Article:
John: A Walk with the Messiah: Chapter 9

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Who Sinned?

Interesting question.  Haven’t all sinned?  Yet, that is not what the disciples had in mind when they asked this question of Jesus after encountering a man who had been blind from birth in John 9:2.  The disciples were of the common Jewish belief that suffering was a direct result of sin against God.  They weren’t entirely off-base on this assumption since the reason we have suffering at all is because of sin in the world.  There are also many verses in the Old Testament that pronounce people with diseases or maladies such as blindness as “unclean” and unworthy to approach God and such maladies were often punishments from God for sin.

However, there are examples in Scripture of suffering that was not a direct result of any sin on the part of the sufferer.  Remember Job?  He lost everything he owned including his health, not because he was sinning, but because he was doing something right!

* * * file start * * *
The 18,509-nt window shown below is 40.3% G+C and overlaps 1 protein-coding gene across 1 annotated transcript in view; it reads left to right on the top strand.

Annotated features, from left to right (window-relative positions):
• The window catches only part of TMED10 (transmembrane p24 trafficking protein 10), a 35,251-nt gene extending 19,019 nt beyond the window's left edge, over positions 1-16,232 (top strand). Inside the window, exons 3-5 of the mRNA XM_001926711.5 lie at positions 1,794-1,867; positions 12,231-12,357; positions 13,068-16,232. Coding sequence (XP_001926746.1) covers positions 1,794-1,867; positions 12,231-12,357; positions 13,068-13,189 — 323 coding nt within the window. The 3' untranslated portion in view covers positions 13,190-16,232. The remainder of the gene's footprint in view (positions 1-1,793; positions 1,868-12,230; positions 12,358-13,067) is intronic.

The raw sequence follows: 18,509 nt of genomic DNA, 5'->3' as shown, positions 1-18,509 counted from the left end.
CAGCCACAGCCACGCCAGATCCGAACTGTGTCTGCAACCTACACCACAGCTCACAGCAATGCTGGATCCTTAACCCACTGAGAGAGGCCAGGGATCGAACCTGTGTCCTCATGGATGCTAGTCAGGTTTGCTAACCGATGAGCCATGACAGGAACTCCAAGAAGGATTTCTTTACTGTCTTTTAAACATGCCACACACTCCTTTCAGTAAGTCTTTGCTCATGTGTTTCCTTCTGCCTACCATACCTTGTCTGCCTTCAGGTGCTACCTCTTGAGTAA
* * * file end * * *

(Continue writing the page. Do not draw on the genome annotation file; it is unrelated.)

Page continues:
Or how about Jesus Himself?  He suffered much being blameless of sin Himself.  What is the point of such suffering?

Verse 3 of chapter 9 gives us a hint:

“Jesus answered, ‘It was not that this man sinned, or his parents, but that the works of God might be displayed in him’.” – John 9:3 ESV

Sometimes, God allows hardship and suffering so that He can reveal His greater glory and mercy in our lives.  Without the suffering of the blind man, he would have never felt the mercy of God in his life or been an example as he was able to do when Christ healed him.  Without the suffering of Christ, none of us would have been saved.

Who is Really Blind Here?

Once again, the Pharisees have an objection to the healing that Christ brings to this man, their excuse again being that Jesus healed on the Sabbath.  Really, what better day to receive the blessings of God than on the day devoted to Him?

Because the Pharisees object, they begin to give the “third degree” to the poor formerly-blind man.  They weren’t interested in learning more about Jesus because they liked him, they were looking for “dirt” to use against Him.